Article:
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Making alterations: Resizing virtue to fit

Everyone wants to be virtuous. It’s part of our DNA. We are born pursuing a standard. We long to fit, or at least fit in. This is just as true of the felon as it is of the lawyer, of the prostitute as it is of the priest.

But what if we do not fit? What if we are not virtuous? There are two courses of action available to us. We can change ourselves to fit the virtue or we can change the virtue to fit us.

I recently bought a pair of trousers off the clearance rack at an Eddie Bauer Outlet. They were quite nice, and the original price on the tag was high. But they had repeatedly been marked down and now they were going for a song. And they just happened to be my size. So I bought them.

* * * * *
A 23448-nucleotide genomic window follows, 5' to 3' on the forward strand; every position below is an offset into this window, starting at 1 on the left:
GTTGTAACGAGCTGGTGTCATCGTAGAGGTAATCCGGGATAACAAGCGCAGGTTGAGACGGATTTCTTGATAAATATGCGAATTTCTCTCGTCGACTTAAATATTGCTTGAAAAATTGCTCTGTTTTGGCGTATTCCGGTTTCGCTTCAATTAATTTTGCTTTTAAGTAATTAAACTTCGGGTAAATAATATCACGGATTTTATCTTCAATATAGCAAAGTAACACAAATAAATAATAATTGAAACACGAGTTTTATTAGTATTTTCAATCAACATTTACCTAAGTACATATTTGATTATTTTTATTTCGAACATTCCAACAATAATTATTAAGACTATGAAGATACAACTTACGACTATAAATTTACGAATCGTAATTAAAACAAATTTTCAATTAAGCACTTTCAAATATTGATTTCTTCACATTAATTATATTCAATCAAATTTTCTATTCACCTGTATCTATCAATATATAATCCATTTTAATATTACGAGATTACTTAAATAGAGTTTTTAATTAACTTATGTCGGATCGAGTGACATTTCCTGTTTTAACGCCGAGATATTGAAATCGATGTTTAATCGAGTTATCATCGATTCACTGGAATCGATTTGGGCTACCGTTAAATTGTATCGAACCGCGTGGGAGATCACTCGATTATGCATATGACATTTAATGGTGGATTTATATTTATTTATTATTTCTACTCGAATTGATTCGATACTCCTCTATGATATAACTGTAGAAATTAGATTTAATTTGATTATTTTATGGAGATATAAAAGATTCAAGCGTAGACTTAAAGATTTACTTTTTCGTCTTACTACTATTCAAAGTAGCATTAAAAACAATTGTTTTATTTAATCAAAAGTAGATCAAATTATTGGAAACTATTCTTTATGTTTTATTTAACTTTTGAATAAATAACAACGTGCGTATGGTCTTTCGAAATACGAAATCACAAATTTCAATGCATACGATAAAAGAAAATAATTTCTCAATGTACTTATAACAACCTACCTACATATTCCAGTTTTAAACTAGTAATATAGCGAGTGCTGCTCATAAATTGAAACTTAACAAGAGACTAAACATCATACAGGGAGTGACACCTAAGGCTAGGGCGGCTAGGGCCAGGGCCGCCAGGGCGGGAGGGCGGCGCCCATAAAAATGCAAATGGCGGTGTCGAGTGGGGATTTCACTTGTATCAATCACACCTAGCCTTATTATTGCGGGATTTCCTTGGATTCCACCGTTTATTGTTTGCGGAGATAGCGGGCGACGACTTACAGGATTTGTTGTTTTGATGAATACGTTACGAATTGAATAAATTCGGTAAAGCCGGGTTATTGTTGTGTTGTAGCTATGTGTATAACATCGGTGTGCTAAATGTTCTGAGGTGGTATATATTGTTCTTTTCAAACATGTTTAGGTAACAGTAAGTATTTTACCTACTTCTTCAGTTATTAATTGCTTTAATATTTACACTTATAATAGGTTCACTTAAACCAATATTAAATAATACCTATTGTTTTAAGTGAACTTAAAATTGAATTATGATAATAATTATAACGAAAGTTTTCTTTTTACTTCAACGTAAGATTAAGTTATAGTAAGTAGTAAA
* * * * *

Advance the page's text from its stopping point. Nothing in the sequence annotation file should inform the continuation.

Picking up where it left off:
But they didn’t fit me. There was an extra inch or two in the waist. They were certainly not the size the tag displayed. So we asked a friend who does alterations to take them in.

That seems to me to be what happens with the virtues. We see them and think, “Yes, I would look good in that (particular virtue). And I’m sure it will fit me. It’s just my size.” Then when we try to wear that virtue we find that it doesn’t fit. It’s too tight or too big. So instead of changing ourselves, we alter the virtue to fit us.

Take chastity, for example. It wasn’t too long ago that a person who was chaste did not engage in sexual relations outside its proper place. President Clinton famously altered the definitions of “sexual relations” in order to preserve a virtuous image for himself. But it is more common still to alter the meaning of “its proper place.”

In previous generations, everyone knew the proper place for sexual relations: inside marriage. But authors and scriptwriters began floating the idea that the proper place for sex was inside a committed relationship. As long as you were really committed to the other person, you could have sex and still be virtuous – never mind how long the commitment lasts.